Exciting new challenges and opportunities are emerging fast for organizations within the development cooperation sector. A paradigm shift is taking place in which web 2.0 concepts and technologies prove to play a vibrant and fruitful role in providing capacities for people in developing countries with which they can realize what’s meaningful for themselves. New structures for development cooperation are thus being formed through the utilization of these new technologies; structures which are centered around the concepts of social networking, massive collaboration, crowd sourcing, collective intelligence, transparency, and equally important, individual responsibility. Welcome the emergence of Development Cooperation 2.0.
Much critique is given to traditional forms of development cooperation. Vast amounts of money and investments have been pumped into developing countries in the past decades, yet these traditional development models proved to not always be executed as efficient and effectively as planned. Critics argue that the money destined for developing countries (Marieke de Wal, 2009):
• obstructs economic development
• comes in hands of the rich people in poor countries
• induces corruption and supports “wrong” regimes
• doesn’t end up where it’s supposed to and stays within the costs of the organizations themselves
Others emphasize the ineffective methods for the monitoring and evaluation of projects, the tunnel vision of policy makers and the negligence of the demand side of assistance, making it too much supply orientated. But now we see more and more that donators want to contribute to and get involved with the development process directly, they want too see the direct impact of their donations and investments, and they want to be able contribute to international development by sharing their time, knowledge and money effectively. In short, the need for new development strategies is more than clear; development Cooperation 2.0 opens the door for these needs.
Anna Chojnacka and Bart LaCroix noticed the new opportunities for development cooperation through the use of web 2.0 technologies, and launched the 1%CLUB; a digital social platform in the form of a marketplace where people are encouraged to donate 1% of their income, time and/or expertise to small scale development projects set-up by individuals in developing countries. The 1%CLUB centers around the philosophy that together we can put an end to global poverty. As Bart argues, “smallscale projects and people in developing countries most of the time have the solution to improve their livelyhoods themselves, they have very good ideas but only lack the knowledge and resources to carry them out. So if you give them access to this knowledge and resources they can put their ideas into practice and improve their lives on their own.” This approach is fundamentally different than the traditional development approach to which so much critique is given. Therefore the 1%CLUB is continually working on developing, integrating and improving the system which facilitates the means for the realisation of this concept.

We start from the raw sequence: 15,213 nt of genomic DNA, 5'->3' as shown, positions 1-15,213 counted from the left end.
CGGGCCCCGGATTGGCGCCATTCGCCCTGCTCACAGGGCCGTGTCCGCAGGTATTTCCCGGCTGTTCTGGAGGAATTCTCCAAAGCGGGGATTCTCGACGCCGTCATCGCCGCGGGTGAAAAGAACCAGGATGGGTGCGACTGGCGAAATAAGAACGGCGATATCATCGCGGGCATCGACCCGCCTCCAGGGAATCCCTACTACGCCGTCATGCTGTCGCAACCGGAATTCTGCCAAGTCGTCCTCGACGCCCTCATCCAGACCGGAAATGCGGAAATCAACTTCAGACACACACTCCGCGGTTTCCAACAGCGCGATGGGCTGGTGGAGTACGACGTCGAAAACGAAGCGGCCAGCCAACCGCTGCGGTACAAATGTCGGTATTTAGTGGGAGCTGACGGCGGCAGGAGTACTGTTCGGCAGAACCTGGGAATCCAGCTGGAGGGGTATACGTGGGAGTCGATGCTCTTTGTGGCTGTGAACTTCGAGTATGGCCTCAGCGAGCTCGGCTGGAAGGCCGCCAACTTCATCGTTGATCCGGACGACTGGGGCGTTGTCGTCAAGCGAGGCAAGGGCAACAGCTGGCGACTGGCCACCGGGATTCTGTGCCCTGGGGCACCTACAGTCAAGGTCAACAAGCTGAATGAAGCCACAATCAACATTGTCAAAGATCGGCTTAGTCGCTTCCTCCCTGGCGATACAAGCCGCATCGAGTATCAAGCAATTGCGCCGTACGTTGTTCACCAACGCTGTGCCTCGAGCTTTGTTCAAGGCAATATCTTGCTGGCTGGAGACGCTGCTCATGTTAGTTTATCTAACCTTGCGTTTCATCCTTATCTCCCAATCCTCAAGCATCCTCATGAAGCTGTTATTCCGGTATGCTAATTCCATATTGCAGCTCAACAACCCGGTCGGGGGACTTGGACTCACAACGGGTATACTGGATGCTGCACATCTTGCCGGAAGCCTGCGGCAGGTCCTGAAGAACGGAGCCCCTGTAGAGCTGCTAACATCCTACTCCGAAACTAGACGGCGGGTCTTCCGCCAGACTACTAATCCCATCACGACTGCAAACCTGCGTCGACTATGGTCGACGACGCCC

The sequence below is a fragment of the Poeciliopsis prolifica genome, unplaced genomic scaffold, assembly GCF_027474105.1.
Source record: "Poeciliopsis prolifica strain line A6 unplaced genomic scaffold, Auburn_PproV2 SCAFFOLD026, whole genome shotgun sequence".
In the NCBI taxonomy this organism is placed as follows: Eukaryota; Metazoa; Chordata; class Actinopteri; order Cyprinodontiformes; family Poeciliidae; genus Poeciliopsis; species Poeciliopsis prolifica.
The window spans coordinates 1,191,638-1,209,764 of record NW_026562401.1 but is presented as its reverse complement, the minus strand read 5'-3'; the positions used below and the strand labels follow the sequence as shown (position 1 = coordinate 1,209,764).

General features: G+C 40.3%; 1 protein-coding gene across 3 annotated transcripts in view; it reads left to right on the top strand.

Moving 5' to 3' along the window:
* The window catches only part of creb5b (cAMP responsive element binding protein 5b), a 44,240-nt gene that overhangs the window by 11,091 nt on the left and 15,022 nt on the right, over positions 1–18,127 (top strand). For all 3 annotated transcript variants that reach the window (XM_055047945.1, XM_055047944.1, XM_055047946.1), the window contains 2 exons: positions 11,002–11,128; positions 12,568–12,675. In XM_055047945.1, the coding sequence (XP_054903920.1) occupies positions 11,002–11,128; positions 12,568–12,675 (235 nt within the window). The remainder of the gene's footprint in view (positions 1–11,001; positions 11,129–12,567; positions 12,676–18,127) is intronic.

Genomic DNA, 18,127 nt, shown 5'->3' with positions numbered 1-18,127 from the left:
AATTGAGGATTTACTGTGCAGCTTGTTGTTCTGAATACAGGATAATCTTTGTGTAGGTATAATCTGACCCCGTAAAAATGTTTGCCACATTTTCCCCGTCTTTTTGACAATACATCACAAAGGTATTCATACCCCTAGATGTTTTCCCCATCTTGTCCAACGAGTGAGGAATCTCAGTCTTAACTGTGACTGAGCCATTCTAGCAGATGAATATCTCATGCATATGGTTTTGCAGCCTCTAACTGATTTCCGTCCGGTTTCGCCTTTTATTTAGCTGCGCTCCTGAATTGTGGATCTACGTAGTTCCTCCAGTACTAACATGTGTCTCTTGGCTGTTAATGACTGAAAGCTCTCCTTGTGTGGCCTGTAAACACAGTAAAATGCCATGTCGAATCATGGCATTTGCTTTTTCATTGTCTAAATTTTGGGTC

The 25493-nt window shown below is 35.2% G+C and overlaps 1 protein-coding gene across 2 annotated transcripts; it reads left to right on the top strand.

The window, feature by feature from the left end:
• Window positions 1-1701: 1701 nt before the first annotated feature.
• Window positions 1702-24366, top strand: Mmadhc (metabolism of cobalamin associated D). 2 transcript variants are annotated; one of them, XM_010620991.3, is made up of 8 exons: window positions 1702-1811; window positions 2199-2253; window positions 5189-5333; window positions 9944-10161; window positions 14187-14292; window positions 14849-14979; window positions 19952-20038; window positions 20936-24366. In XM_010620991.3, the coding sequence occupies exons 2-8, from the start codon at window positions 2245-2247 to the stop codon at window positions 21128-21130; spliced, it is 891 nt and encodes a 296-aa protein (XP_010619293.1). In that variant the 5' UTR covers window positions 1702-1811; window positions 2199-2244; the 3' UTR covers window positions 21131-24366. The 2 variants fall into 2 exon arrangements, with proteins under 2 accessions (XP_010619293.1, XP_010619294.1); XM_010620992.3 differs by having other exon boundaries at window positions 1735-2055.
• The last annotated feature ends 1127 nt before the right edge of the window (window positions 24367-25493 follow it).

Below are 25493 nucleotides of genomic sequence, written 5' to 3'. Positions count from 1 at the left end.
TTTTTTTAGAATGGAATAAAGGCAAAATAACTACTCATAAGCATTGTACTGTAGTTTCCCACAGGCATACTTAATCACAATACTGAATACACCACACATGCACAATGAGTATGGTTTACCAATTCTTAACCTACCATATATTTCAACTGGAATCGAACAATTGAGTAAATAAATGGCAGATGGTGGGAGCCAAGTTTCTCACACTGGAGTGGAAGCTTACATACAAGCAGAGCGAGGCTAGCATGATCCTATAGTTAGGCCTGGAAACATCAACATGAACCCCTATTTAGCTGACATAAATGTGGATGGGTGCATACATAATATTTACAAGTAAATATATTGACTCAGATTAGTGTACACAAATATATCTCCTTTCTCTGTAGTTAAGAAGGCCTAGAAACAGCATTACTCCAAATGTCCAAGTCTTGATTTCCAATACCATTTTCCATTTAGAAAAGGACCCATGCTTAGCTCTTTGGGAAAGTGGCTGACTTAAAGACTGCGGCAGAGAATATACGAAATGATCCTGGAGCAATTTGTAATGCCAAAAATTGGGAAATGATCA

Through the use of weblogs, project owners report the advances of their projects and write about how they actually made use of the donated money. This results in transparency; donators can see the direct impact of their donations and can monitor for themselves if they can trust a specific project or not, which makes timely intervention possible when something is going wrong. In this case, the actively participating crowd and their collective wisdom takes over the role that experts and delegates fullfilled before; now crowdsourcing is used for the monitoring and evaluation of the projects, which (learning from wikipedia) will bring the best and most reliable content to the surface and will make the least reliable content equally visible. A direct communication channel is established through the use of this system, resulting in the sense of “self ownership” for project developers. No middle-man NGO standing between the source and recepient of donations or influencing the development plans from above. Yet, the course of the project is under total resonsibility of the individual(s) who initiated it, making trust and individual responsibility an important factor within this bottom-up framework for development cooperation.
Next to providing the web service, the 1%CLUB is also focussed on giving training to project initiators in developing countries. They focus on educating people in Internet Literacy so competences can be built to make significant use of the web site and digital resources. Training in Project Management is given which aims to enhance the project owners abilities to manage sustainable and effective development projects. And finally, training in Personal Leadership supports project owners in their role as leaders and prepares them to put their own skills effectively into practice.
On the 5th of june 2009, the “1%EVENT” is organized by the 1%CLUB for everyone interested in taking development cooperation to the next level. The conference is all about Development Cooperation 2.0; it will serve as a platform for leading practitioners on the subject and there will be multiple workshops with a 2.0 character.
“Discover and experience what you can do with International Cooperation 2.0. The leading practitioners in the field will be present so bring your laptop or your iPhone and sign in your Twitter followers. On June 5, invest 1% of your time, knowledge, experience, talent, network and energy to work with us on development cooperation in an innovative way.”
Witness the following speakers, and join the international movement into the 2.0 era of the fight against poverty:
Premal Shah – Kiva.org
Juliana Rotich – Ushahidi.com
Ruud Lubbers – WorldConnectors.nl
Pim Betist – Sellaband.com
Kirsten Verdel – The Obama Campaign
Marina Tognetti – Myngle.com
Martijn Aslander – Lifehacking.nl